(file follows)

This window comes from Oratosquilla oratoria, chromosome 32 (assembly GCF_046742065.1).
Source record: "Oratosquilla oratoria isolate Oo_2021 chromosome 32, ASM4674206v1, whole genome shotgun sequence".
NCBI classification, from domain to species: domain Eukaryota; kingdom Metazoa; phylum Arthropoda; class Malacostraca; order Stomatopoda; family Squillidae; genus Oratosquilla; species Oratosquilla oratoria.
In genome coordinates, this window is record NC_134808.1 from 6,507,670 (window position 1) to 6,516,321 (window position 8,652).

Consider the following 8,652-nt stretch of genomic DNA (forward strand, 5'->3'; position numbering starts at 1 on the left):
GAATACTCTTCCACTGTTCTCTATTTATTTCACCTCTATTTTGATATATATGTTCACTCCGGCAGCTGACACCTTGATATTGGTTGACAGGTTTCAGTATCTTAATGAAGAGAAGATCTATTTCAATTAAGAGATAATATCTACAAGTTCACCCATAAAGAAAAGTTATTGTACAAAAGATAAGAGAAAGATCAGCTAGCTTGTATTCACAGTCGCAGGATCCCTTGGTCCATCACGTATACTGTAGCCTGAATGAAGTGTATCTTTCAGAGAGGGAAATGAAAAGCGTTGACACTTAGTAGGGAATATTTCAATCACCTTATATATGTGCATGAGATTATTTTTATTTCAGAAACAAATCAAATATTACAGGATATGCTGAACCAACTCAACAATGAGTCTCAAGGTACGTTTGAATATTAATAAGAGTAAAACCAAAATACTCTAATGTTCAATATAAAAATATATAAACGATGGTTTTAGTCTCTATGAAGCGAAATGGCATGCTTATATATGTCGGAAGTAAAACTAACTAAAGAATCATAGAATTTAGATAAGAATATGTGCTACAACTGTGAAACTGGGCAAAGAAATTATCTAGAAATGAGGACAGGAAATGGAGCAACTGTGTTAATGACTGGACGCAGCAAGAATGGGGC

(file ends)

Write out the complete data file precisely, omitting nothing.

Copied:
This window comes from Oratosquilla oratoria, chromosome 32 (assembly GCF_046742065.1).
Source record: "Oratosquilla oratoria isolate Oo_2021 chromosome 32, ASM4674206v1, whole genome shotgun sequence".
NCBI classification, from domain to species: domain Eukaryota; kingdom Metazoa; phylum Arthropoda; class Malacostraca; order Stomatopoda; family Squillidae; genus Oratosquilla; species Oratosquilla oratoria.
In genome coordinates, this window is record NC_134808.1 from 6,507,670 (window position 1) to 6,516,321 (window position 8,652).

Consider the following 8,652-nt stretch of genomic DNA (forward strand, 5'->3'; position numbering starts at 1 on the left):
GAATACTCTTCCACTGTTCTCTATTTATTTCACCTCTATTTTGATATATATGTTCACTCCGGCAGCTGACACCTTGATATTGGTTGACAGGTTTCAGTATCTTAATGAAGAGAAGATCTATTTCAATTAAGAGATAATATCTACAAGTTCACCCATAAAGAAAAGTTATTGTACAAAAGATAAGAGAAAGATCAGCTAGCTTGTATTCACAGTCGCAGGATCCCTTGGTCCATCACGTATACTGTAGCCTGAATGAAGTGTATCTTTCAGAGAGGGAAATGAAAAGCGTTGACACTTAGTAGGGAATATTTCAATCACCTTATATATGTGCATGAGATTATTTTTATTTCAGAAACAAATCAAATATTACAGGATATGCTGAACCAACTCAACAATGAGTCTCAAGGTACGTTTGAATATTAATAAGAGTAAAACCAAAATACTCTAATGTTCAATATAAAAATATATAAACGATGGTTTTAGTCTCTATGAAGCGAAATGGCATGCTTATATATGTCGGAAGTAAAACTAACTAAAGAATCATAGAATTTAGATAAGAATATGTGCTACAACTGTGAAACTGGGCAAAGAAATTATCTAGAAATGAGGACAGGAAATGGAGCAACTGTGTTAATGACTGGACGCAGCAAGAATGGGGC